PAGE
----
Testicular cancer affects the testicles, which are located inside the scrotum underneath the penis. It is rare compared to other types of cancer and only affects males. Even when cancer has spread beyond the testicle, this type of cancer is highly treatable.
- Lump or enlargement in one or both testicles
- A dull ache in the abdomen or groin
- Feeling of heaviness in the scrotum
- Pain or discomfort in scrotum or testicles
- Enlargement or tenderness of the breasts
- A sudden collection of fluid in the scrotum
- Back pain
Causes & Risk Factors
There is no known cause of testicular cancer. Almost all types of testicular cancer originate in the germ cells, which are cells in the testicles that produce immature sperm.
Risk factors include:
- Increasing age
- Being caucasian
- Having a family history of testicular cancer
- Abnormal testicle development
- An undescended testicle (cryptorchidism)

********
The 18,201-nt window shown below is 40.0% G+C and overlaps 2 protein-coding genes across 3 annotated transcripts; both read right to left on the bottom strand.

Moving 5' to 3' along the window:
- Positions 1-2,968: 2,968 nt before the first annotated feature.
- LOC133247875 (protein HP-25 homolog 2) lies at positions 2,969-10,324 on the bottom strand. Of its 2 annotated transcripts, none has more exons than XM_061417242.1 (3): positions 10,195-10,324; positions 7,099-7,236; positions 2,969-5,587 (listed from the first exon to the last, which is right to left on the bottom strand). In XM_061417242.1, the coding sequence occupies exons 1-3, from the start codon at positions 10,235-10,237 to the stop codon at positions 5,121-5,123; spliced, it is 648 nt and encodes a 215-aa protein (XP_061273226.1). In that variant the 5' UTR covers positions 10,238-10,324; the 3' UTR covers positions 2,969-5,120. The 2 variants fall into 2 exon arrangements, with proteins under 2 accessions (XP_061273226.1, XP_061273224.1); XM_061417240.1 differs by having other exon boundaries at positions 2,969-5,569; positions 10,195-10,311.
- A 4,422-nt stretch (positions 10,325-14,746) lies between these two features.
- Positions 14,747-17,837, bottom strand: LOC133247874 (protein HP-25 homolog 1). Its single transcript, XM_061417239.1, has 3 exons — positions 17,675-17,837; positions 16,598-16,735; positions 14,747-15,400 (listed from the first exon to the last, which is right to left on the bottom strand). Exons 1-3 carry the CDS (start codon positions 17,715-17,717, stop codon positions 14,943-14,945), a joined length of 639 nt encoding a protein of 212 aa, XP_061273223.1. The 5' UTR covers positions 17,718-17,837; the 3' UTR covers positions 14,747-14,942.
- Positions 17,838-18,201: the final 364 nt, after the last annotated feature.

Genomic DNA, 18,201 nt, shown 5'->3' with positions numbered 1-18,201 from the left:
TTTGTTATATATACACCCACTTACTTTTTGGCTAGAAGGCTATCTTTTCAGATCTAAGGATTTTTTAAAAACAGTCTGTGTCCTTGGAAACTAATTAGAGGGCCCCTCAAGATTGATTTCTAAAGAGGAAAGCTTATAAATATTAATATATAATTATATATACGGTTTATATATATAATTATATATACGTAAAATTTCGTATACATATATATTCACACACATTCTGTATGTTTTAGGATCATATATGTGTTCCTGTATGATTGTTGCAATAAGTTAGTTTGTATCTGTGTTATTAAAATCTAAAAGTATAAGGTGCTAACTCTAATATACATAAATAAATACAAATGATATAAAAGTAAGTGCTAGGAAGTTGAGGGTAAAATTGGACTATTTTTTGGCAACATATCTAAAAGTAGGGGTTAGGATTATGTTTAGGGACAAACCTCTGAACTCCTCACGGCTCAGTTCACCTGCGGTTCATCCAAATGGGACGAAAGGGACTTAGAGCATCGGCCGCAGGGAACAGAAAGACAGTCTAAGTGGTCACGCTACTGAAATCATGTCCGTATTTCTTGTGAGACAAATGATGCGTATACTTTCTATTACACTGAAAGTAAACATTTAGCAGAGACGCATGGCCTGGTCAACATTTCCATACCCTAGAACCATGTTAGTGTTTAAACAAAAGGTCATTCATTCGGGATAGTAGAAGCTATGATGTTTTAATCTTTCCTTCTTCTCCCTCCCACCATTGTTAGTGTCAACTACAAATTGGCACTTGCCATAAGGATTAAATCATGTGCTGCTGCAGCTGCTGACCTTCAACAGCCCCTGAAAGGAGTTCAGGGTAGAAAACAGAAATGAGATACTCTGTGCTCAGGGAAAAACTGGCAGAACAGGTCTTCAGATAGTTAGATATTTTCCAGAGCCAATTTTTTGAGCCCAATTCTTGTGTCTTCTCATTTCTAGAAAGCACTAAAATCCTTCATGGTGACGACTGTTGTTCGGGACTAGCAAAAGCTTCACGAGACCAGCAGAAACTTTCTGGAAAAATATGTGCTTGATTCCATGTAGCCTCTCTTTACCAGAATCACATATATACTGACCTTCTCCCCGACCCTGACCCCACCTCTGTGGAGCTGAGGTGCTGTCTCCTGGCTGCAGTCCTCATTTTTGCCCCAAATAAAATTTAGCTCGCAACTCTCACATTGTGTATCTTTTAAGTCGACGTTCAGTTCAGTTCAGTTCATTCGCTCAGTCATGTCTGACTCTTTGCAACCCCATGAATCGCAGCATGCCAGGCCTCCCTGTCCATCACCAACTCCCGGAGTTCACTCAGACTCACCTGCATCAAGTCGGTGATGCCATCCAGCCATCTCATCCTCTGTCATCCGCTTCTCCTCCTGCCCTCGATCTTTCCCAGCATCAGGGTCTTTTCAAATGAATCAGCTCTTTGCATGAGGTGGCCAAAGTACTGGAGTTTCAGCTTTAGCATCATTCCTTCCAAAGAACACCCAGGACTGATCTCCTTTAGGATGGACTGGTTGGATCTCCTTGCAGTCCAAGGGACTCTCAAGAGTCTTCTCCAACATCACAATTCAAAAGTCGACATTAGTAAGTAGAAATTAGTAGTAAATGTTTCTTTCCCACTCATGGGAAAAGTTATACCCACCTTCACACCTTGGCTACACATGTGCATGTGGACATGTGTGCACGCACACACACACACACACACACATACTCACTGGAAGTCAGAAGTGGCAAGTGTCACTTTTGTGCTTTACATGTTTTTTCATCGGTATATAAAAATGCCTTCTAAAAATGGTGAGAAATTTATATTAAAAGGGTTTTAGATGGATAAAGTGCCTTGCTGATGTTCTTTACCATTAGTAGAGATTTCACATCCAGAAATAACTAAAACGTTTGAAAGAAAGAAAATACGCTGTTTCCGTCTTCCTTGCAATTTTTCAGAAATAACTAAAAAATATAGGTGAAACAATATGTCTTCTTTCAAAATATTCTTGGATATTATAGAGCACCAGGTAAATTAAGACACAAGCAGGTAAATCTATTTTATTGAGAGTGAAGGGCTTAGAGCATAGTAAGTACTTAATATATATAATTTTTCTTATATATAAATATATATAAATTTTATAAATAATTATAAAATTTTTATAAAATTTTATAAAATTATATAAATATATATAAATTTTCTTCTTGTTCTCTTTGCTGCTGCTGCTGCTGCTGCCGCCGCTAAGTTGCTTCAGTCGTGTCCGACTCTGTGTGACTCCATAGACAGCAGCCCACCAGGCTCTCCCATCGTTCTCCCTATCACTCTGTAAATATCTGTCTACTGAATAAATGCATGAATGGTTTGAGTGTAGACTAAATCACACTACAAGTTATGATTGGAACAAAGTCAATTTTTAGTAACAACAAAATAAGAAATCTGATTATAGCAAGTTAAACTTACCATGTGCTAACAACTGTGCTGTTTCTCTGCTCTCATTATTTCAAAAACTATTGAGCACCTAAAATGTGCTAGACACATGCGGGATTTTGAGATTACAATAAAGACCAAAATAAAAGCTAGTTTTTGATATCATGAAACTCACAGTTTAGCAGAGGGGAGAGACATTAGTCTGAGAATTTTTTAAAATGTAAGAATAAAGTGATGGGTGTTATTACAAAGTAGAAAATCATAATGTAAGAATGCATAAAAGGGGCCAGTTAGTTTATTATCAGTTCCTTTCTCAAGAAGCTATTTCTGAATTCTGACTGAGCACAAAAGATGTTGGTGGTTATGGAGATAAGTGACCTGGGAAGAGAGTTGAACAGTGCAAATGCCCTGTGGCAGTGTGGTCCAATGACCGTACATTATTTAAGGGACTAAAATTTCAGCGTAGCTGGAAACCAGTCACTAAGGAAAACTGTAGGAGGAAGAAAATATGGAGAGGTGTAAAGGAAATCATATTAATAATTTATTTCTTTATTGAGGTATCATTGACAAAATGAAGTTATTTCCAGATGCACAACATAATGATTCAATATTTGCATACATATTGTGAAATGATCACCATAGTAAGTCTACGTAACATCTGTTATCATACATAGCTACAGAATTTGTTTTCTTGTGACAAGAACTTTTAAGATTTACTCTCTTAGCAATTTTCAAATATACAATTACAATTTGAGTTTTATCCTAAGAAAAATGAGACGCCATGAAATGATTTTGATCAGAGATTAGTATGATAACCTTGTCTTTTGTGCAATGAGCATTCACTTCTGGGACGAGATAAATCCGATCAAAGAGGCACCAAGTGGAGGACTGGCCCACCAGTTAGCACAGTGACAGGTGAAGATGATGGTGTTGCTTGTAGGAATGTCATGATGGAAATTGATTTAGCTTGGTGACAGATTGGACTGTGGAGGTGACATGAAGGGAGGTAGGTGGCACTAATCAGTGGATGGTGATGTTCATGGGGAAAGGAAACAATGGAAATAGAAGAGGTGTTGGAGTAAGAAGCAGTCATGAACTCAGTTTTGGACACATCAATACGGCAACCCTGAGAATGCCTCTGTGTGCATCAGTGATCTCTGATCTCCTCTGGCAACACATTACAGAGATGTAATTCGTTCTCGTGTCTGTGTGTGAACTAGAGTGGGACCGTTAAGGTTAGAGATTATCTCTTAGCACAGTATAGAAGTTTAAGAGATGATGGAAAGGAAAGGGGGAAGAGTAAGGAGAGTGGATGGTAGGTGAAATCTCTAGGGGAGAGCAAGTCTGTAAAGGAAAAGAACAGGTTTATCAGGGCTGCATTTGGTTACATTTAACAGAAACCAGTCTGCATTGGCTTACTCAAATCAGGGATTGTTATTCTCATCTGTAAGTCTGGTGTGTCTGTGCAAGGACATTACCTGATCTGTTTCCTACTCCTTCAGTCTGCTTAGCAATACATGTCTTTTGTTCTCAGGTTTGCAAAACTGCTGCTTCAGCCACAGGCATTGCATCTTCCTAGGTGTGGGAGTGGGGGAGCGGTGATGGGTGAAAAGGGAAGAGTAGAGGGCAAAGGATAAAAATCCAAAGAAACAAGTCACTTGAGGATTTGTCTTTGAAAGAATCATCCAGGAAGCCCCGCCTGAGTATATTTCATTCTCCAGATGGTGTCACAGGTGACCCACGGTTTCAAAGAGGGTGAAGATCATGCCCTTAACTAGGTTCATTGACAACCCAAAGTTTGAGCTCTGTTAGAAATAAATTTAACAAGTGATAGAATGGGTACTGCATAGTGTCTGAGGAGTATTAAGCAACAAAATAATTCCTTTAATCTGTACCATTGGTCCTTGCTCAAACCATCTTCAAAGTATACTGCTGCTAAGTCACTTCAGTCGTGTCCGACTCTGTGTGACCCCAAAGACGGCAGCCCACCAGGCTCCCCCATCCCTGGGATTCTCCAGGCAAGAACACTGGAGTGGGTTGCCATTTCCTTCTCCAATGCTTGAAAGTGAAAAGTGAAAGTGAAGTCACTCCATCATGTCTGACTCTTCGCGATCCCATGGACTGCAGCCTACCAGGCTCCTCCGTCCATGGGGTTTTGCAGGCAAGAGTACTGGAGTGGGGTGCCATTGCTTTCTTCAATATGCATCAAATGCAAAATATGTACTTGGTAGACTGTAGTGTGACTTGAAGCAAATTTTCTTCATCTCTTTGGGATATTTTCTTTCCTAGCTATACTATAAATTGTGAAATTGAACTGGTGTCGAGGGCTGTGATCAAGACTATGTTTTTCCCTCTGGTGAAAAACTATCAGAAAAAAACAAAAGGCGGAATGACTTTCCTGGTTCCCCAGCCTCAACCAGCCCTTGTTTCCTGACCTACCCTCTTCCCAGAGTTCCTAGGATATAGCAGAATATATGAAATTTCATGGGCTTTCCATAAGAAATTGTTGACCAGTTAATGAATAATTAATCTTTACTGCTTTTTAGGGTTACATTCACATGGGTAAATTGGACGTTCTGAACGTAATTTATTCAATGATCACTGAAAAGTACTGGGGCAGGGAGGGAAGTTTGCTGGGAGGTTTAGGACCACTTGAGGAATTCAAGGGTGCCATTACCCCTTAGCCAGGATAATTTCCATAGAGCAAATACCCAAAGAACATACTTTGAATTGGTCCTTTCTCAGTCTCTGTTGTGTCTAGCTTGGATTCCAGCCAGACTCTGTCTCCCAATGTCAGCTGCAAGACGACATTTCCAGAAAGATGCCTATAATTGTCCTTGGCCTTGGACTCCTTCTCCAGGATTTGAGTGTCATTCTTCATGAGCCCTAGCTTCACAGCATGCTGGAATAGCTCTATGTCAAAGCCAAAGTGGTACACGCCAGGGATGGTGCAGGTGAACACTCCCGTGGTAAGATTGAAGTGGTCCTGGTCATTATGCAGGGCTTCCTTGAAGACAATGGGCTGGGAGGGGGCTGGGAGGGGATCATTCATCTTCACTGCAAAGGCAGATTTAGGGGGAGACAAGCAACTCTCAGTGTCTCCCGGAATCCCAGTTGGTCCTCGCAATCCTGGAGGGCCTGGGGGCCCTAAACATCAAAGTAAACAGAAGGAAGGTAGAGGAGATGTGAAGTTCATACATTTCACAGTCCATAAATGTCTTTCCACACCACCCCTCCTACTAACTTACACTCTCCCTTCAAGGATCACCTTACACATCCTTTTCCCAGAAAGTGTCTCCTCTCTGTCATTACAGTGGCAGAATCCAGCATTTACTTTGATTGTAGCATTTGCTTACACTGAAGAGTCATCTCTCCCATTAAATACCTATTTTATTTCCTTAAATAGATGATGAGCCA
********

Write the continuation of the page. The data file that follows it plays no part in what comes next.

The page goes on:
If you experience certain symptoms, your doctor will run tests to rule out cancer. Tests include a blood test and ultrasound. If there is a sizable lump on the testicle, the testicle can be surgically removed and biopsied.
There are two types of testicular cancer:
Based on the extent of cancer, your doctor will assign it to a stage (0 to 3). Stage 1 means the cancer is confined to the testicle and is the most easily treatable. Stage 3 is considered advanced and means cancer has spread to other areas of the body.
The treatment plan will depend on the type of cancer, its stage, and the patient’s health. Treatment options may include:
- Surgical removal of the testicles
- Surgical removal of nearby lymph nodes
- Radiation therapy